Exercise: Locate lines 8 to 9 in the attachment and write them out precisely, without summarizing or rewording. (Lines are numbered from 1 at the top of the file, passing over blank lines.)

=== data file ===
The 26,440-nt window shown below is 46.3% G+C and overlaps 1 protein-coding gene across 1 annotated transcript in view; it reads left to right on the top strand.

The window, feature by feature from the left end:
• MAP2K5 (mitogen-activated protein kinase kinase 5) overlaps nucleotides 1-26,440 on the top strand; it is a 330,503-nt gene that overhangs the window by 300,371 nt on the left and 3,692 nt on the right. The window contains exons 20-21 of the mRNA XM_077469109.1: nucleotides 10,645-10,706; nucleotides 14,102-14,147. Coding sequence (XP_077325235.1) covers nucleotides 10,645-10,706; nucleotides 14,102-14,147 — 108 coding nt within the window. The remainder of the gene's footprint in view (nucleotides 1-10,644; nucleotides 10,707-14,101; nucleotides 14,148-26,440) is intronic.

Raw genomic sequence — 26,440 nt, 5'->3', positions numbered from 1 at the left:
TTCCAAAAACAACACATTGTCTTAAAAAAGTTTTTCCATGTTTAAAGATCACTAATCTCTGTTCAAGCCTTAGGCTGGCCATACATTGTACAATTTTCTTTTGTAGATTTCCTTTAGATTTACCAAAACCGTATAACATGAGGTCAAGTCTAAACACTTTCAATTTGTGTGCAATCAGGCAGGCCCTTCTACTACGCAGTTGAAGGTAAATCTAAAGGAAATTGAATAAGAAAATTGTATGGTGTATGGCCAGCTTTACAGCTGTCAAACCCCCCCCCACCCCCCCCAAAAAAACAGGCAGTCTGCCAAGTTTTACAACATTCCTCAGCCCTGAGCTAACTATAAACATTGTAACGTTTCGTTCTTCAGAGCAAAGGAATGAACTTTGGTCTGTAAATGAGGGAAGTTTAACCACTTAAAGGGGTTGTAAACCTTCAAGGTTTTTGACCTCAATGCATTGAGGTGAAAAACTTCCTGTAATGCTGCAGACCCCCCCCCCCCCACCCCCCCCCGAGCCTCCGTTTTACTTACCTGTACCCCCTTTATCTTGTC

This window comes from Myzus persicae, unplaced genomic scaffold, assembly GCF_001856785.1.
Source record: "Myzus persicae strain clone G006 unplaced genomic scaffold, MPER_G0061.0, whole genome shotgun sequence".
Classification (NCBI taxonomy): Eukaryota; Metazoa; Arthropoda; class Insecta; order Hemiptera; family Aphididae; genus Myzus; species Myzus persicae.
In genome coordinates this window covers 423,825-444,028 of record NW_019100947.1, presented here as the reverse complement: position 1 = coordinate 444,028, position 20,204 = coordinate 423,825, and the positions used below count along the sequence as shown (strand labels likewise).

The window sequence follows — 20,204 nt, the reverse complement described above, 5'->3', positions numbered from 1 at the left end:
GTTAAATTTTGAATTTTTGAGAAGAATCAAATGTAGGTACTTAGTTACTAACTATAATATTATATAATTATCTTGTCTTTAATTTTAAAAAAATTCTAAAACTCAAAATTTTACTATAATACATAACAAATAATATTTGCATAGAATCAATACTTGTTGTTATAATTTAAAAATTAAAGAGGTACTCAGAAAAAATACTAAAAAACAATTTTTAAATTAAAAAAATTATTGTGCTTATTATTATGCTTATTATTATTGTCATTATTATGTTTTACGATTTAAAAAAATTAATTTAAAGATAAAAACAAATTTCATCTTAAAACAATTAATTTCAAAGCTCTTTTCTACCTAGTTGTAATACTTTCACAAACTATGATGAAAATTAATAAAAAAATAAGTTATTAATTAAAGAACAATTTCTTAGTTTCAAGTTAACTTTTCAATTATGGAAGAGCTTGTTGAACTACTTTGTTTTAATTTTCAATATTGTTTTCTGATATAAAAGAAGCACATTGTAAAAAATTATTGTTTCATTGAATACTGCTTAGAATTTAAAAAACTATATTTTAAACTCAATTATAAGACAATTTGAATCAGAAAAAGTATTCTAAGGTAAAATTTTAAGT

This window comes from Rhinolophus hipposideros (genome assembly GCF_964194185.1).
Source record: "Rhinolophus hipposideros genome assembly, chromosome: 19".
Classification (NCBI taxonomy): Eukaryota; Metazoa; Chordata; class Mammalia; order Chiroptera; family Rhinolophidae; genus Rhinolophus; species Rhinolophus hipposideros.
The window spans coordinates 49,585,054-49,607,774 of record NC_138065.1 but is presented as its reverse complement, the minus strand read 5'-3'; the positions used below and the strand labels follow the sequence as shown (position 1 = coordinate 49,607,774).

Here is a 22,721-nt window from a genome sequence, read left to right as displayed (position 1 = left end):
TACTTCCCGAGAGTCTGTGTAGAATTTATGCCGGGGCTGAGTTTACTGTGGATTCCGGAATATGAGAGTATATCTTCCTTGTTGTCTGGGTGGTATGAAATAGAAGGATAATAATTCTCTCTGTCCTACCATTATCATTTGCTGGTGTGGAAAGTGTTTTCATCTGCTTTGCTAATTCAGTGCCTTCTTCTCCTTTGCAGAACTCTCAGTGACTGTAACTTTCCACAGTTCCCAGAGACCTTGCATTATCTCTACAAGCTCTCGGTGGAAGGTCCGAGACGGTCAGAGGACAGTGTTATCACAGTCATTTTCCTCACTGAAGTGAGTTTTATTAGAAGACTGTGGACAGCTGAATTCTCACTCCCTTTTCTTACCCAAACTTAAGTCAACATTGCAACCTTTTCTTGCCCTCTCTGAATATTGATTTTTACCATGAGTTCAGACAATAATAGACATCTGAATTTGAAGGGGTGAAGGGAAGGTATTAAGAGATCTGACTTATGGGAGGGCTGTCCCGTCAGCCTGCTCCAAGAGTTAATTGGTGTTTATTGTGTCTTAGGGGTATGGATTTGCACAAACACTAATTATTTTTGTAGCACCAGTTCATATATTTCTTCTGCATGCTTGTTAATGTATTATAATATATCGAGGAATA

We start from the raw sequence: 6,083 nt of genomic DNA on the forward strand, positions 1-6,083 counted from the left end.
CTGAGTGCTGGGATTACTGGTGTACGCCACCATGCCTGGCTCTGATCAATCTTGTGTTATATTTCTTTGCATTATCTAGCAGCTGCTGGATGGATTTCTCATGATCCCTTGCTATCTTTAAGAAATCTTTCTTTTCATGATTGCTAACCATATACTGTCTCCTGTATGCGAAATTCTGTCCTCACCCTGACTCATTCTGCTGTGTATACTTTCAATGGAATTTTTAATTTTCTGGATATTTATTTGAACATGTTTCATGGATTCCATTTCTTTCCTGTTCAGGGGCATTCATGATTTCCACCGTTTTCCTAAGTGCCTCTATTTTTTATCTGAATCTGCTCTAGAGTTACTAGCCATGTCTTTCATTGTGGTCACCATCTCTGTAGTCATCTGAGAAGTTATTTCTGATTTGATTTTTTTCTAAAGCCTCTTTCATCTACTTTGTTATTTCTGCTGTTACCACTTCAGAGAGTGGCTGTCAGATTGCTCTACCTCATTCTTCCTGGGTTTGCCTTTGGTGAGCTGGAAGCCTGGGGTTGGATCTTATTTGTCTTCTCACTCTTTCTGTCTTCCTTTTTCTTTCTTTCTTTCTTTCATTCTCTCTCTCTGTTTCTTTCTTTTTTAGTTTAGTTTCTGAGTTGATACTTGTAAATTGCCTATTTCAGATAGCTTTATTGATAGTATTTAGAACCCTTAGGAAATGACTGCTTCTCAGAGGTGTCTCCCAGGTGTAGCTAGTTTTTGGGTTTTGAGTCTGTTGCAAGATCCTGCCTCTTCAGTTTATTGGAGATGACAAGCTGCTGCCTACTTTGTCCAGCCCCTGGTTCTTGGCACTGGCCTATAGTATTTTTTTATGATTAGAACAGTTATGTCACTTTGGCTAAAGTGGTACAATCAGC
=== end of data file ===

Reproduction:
Classification (NCBI taxonomy): Eukaryota; Metazoa; Arthropoda; class Insecta; order Hemiptera; family Aphididae; genus Myzus; species Myzus persicae.
In genome coordinates this window covers 423,825-444,028 of record NW_019100947.1, presented here as the reverse complement: position 1 = coordinate 444,028, position 20,204 = coordinate 423,825, and the positions used below count along the sequence as shown (strand labels likewise).